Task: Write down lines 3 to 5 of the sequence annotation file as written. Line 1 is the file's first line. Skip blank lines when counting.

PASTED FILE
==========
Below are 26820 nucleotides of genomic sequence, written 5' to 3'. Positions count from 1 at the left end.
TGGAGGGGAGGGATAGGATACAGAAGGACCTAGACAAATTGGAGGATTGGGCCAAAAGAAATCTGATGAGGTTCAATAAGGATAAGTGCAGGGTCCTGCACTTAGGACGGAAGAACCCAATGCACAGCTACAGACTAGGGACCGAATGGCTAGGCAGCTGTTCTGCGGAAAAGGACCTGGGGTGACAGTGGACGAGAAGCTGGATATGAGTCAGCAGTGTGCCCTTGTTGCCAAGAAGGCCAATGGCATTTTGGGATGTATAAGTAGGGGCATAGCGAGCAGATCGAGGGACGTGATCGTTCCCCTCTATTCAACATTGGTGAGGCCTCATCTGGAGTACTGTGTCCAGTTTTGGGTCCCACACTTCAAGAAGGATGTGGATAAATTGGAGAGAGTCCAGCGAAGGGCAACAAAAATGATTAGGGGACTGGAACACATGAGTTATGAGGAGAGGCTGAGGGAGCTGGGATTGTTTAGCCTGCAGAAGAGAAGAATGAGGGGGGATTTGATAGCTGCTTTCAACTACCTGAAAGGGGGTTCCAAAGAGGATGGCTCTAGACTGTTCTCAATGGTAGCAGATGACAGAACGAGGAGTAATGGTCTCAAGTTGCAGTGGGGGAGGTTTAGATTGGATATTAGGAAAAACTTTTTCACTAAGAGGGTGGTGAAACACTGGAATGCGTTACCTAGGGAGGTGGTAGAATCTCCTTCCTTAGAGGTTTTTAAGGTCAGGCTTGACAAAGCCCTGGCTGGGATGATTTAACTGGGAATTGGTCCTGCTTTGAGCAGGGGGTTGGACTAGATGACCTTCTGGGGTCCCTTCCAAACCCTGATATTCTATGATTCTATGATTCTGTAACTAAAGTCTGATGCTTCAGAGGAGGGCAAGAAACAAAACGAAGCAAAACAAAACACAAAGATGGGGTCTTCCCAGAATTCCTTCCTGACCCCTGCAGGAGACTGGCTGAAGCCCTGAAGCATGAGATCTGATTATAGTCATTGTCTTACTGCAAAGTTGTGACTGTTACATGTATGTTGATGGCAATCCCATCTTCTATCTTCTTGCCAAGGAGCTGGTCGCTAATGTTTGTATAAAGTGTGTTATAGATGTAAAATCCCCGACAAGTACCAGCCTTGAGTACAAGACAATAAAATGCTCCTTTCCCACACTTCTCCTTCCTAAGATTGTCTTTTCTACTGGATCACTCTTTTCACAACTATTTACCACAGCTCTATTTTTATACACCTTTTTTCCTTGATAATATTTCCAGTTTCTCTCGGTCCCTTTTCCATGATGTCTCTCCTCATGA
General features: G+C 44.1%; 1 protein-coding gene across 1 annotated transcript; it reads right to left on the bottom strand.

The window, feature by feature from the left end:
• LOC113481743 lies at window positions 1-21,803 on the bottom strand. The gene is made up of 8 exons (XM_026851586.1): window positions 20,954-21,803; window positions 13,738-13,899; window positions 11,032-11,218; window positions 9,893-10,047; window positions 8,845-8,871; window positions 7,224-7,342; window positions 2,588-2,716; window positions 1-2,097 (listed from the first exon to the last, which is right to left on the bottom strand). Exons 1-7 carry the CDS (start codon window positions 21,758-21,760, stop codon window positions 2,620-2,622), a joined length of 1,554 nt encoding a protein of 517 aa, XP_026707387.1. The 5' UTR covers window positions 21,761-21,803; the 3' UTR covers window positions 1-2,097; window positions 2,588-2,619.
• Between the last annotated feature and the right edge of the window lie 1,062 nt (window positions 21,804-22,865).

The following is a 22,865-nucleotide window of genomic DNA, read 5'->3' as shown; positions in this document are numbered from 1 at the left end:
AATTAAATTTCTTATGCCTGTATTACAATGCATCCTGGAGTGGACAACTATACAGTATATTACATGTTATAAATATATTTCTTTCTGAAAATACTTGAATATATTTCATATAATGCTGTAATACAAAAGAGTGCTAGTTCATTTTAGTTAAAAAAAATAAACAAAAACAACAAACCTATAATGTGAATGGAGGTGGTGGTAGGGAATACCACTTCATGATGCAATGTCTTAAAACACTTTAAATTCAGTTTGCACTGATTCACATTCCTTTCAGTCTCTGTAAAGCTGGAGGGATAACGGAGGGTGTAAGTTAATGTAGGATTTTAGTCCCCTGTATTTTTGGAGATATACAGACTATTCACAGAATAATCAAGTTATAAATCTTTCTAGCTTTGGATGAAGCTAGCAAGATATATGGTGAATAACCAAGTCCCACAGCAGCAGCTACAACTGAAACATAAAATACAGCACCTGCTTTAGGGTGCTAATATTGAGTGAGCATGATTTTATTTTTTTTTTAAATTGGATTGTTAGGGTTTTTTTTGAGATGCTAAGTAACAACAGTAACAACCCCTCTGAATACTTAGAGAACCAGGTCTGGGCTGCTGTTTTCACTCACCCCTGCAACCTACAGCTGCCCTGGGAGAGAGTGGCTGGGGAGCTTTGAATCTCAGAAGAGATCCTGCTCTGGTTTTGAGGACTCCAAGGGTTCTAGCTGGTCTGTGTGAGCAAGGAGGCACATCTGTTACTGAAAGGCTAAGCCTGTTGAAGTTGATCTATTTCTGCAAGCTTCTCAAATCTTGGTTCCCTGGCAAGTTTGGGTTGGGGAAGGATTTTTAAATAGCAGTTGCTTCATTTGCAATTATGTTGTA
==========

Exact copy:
General features: G+C 44.1%; 1 protein-coding gene across 1 annotated transcript; it reads right to left on the bottom strand.

The window, feature by feature from the left end:
• LOC113481743 lies at window positions 1-21,803 on the bottom strand. The gene is made up of 8 exons (XM_026851586.1): window positions 20,954-21,803; window positions 13,738-13,899; window positions 11,032-11,218; window positions 9,893-10,047; window positions 8,845-8,871; window positions 7,224-7,342; window positions 2,588-2,716; window positions 1-2,097 (listed from the first exon to the last, which is right to left on the bottom strand). Exons 1-7 carry the CDS (start codon window positions 21,758-21,760, stop codon window positions 2,620-2,622), a joined length of 1,554 nt encoding a protein of 517 aa, XP_026707387.1. The 5' UTR covers window positions 21,761-21,803; the 3' UTR covers window positions 1-2,097; window positions 2,588-2,619.